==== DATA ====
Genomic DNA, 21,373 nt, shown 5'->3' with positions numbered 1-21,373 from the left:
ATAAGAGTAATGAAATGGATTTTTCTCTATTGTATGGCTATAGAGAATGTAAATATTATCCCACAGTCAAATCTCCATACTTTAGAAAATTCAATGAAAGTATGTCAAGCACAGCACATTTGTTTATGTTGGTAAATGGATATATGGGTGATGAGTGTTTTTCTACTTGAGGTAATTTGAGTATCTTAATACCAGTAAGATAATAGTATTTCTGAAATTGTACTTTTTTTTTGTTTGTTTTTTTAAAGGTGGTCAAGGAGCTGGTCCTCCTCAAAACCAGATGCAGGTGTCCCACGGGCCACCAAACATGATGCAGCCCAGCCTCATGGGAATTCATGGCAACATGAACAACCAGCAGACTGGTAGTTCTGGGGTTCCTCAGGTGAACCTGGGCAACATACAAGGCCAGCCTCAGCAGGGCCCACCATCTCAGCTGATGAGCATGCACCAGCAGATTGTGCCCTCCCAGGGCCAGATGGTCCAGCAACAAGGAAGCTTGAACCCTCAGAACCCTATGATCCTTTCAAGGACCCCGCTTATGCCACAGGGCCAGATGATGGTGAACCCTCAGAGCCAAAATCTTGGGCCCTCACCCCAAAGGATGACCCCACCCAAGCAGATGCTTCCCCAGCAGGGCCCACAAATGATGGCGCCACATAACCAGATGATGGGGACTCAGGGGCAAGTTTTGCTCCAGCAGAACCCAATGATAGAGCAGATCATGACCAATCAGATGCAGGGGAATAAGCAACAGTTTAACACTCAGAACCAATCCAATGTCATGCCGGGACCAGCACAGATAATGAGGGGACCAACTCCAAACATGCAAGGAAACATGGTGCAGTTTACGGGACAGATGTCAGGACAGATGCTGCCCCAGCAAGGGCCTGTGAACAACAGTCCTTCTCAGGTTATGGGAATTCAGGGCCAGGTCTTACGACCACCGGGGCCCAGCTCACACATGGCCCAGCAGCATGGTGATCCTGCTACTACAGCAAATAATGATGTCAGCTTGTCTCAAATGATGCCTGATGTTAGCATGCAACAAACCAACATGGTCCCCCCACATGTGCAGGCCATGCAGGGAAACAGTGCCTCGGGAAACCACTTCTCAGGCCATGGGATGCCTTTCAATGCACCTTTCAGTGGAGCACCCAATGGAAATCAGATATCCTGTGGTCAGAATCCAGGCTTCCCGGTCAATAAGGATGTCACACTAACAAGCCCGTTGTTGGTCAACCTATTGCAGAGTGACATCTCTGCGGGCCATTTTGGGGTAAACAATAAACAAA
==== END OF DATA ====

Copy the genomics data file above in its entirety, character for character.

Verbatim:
Genomic DNA, 21,373 nt, shown 5'->3' with positions numbered 1-21,373 from the left:
ATAAGAGTAATGAAATGGATTTTTCTCTATTGTATGGCTATAGAGAATGTAAATATTATCCCACAGTCAAATCTCCATACTTTAGAAAATTCAATGAAAGTATGTCAAGCACAGCACATTTGTTTATGTTGGTAAATGGATATATGGGTGATGAGTGTTTTTCTACTTGAGGTAATTTGAGTATCTTAATACCAGTAAGATAATAGTATTTCTGAAATTGTACTTTTTTTTTGTTTGTTTTTTTAAAGGTGGTCAAGGAGCTGGTCCTCCTCAAAACCAGATGCAGGTGTCCCACGGGCCACCAAACATGATGCAGCCCAGCCTCATGGGAATTCATGGCAACATGAACAACCAGCAGACTGGTAGTTCTGGGGTTCCTCAGGTGAACCTGGGCAACATACAAGGCCAGCCTCAGCAGGGCCCACCATCTCAGCTGATGAGCATGCACCAGCAGATTGTGCCCTCCCAGGGCCAGATGGTCCAGCAACAAGGAAGCTTGAACCCTCAGAACCCTATGATCCTTTCAAGGACCCCGCTTATGCCACAGGGCCAGATGATGGTGAACCCTCAGAGCCAAAATCTTGGGCCCTCACCCCAAAGGATGACCCCACCCAAGCAGATGCTTCCCCAGCAGGGCCCACAAATGATGGCGCCACATAACCAGATGATGGGGACTCAGGGGCAAGTTTTGCTCCAGCAGAACCCAATGATAGAGCAGATCATGACCAATCAGATGCAGGGGAATAAGCAACAGTTTAACACTCAGAACCAATCCAATGTCATGCCGGGACCAGCACAGATAATGAGGGGACCAACTCCAAACATGCAAGGAAACATGGTGCAGTTTACGGGACAGATGTCAGGACAGATGCTGCCCCAGCAAGGGCCTGTGAACAACAGTCCTTCTCAGGTTATGGGAATTCAGGGCCAGGTCTTACGACCACCGGGGCCCAGCTCACACATGGCCCAGCAGCATGGTGATCCTGCTACTACAGCAAATAATGATGTCAGCTTGTCTCAAATGATGCCTGATGTTAGCATGCAACAAACCAACATGGTCCCCCCACATGTGCAGGCCATGCAGGGAAACAGTGCCTCGGGAAACCACTTCTCAGGCCATGGGATGCCTTTCAATGCACCTTTCAGTGGAGCACCCAATGGAAATCAGATATCCTGTGGTCAGAATCCAGGCTTCCCGGTCAATAAGGATGTCACACTAACAAGCCCGTTGTTGGTCAACCTATTGCAGAGTGACATCTCTGCGGGCCATTTTGGGGTAAACAATAAACAAA